Modern Subject : Conceptions of the Self in Classical German Philosophy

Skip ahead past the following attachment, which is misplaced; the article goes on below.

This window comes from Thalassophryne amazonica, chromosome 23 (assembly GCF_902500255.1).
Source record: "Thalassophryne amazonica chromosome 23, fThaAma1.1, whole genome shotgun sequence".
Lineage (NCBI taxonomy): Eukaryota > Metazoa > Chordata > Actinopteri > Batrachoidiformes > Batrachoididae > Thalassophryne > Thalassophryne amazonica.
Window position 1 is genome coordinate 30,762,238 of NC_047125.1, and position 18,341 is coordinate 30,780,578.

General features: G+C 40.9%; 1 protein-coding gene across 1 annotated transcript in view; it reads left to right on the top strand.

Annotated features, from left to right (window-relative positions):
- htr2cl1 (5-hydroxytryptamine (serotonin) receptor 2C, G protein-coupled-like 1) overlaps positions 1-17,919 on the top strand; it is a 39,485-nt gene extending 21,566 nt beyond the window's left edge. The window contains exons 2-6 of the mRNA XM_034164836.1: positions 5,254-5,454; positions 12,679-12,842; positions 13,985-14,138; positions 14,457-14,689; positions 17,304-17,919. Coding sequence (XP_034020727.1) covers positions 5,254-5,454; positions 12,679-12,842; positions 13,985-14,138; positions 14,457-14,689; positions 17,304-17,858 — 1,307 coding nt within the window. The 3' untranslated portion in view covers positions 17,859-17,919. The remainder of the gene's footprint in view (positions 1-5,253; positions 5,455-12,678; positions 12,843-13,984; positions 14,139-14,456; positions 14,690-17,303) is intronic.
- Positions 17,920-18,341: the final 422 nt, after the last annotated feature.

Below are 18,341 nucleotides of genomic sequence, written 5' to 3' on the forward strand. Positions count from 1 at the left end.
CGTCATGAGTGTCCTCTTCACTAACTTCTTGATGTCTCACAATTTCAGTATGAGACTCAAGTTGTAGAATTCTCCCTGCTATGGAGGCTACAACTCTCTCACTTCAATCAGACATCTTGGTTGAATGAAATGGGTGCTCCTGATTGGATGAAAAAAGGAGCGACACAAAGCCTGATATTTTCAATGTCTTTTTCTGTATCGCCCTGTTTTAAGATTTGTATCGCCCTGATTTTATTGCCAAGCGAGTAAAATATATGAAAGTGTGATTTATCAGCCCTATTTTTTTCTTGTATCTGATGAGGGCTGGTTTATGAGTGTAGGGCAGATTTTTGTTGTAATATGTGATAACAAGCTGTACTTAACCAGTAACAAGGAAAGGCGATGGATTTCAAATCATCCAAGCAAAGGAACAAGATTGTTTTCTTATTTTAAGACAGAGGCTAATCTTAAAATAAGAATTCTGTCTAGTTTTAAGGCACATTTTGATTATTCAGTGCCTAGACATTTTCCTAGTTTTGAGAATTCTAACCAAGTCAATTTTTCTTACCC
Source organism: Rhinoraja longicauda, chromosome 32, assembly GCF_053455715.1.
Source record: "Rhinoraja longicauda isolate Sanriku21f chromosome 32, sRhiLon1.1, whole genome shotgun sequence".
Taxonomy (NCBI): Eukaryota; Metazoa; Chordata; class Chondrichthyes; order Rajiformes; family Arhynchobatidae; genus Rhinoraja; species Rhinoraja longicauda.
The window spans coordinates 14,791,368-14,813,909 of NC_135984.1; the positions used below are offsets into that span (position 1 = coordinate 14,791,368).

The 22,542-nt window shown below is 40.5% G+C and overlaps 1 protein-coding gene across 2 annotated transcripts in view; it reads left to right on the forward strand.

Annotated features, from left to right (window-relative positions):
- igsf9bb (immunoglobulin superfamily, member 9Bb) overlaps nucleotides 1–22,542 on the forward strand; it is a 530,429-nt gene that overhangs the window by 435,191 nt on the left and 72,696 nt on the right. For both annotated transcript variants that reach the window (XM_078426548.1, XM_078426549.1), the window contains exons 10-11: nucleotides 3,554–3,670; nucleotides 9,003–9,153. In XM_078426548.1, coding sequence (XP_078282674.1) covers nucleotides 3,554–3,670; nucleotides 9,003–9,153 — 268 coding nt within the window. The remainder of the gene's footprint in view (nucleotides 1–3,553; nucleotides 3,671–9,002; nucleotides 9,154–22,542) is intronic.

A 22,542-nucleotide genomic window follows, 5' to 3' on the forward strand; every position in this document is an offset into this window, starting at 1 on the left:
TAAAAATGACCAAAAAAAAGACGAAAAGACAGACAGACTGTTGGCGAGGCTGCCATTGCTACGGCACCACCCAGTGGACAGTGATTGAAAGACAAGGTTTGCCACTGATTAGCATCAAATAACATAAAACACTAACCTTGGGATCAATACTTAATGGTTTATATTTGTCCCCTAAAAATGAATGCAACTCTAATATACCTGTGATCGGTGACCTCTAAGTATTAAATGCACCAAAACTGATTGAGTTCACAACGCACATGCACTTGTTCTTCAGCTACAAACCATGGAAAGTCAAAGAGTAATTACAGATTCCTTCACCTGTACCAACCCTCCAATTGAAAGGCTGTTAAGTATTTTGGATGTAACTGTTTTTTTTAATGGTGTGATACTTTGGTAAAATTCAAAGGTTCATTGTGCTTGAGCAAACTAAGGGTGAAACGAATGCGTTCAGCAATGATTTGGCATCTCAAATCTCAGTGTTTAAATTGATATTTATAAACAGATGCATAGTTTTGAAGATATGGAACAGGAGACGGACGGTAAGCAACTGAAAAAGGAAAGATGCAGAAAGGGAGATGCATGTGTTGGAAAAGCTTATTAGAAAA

The authors assess what is dead and what is alive today in the philosophy of subjectivity, and offer the most thorough study available on the background of the postmodern assault on the primacy of the subject. Tracing this assault back to reactions to Kant, they elucidate the historical and systematic details of the development of the concept of the self in Classical philosophy from Kant to Fichte and Hegel. Manfred Frank, one of Europe's most prominent and prolific writers on neo-structuralism, provides two major contributions--an account of the philosophical foundations of the reaction to Kant in early romanticism (especially Novalis), and a defense of the ineliminability of self-consciousness against its critics in current analytic philosophy. Essays by other contributors-including Henry Allison, Robert Pippin, Daniel Breazeale, Guenter Zoeller, Ludwig Siep, Veronique Zanetti, and Georg Mohr--relate the concept of the self to topics such as freedom, teleology, modernity, and intersubjectivity.